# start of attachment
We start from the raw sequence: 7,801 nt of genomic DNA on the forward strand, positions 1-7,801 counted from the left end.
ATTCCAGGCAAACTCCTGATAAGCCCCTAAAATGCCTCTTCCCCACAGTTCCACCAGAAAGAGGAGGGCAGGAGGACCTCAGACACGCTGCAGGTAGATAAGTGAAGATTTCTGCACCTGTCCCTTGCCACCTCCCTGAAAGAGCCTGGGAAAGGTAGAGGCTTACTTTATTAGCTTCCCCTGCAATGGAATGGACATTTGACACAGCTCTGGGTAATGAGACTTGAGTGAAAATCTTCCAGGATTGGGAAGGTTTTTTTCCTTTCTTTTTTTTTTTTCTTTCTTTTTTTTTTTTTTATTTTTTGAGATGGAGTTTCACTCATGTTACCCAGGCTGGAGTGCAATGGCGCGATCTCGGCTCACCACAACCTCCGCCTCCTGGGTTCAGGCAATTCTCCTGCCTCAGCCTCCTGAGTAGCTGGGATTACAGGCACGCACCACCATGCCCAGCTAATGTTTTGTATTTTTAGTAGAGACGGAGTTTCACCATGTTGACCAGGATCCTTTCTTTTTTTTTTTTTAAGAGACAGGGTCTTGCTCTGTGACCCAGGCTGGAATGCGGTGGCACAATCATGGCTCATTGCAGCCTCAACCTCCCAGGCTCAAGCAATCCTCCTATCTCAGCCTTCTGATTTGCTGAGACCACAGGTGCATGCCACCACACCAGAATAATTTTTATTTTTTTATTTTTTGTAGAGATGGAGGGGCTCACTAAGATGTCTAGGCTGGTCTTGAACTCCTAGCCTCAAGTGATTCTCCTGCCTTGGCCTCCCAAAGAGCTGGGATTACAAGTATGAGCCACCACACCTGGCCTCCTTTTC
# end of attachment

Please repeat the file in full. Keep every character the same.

We start from the raw sequence: 7,801 nt of genomic DNA on the forward strand, positions 1-7,801 counted from the left end.
ATTCCAGGCAAACTCCTGATAAGCCCCTAAAATGCCTCTTCCCCACAGTTCCACCAGAAAGAGGAGGGCAGGAGGACCTCAGACACGCTGCAGGTAGATAAGTGAAGATTTCTGCACCTGTCCCTTGCCACCTCCCTGAAAGAGCCTGGGAAAGGTAGAGGCTTACTTTATTAGCTTCCCCTGCAATGGAATGGACATTTGACACAGCTCTGGGTAATGAGACTTGAGTGAAAATCTTCCAGGATTGGGAAGGTTTTTTTCCTTTCTTTTTTTTTTTTCTTTCTTTTTTTTTTTTTTATTTTTTGAGATGGAGTTTCACTCATGTTACCCAGGCTGGAGTGCAATGGCGCGATCTCGGCTCACCACAACCTCCGCCTCCTGGGTTCAGGCAATTCTCCTGCCTCAGCCTCCTGAGTAGCTGGGATTACAGGCACGCACCACCATGCCCAGCTAATGTTTTGTATTTTTAGTAGAGACGGAGTTTCACCATGTTGACCAGGATCCTTTCTTTTTTTTTTTTTAAGAGACAGGGTCTTGCTCTGTGACCCAGGCTGGAATGCGGTGGCACAATCATGGCTCATTGCAGCCTCAACCTCCCAGGCTCAAGCAATCCTCCTATCTCAGCCTTCTGATTTGCTGAGACCACAGGTGCATGCCACCACACCAGAATAATTTTTATTTTTTTATTTTTTGTAGAGATGGAGGGGCTCACTAAGATGTCTAGGCTGGTCTTGAACTCCTAGCCTCAAGTGATTCTCCTGCCTTGGCCTCCCAAAGAGCTGGGATTACAAGTATGAGCCACCACACCTGGCCTCCTTTTC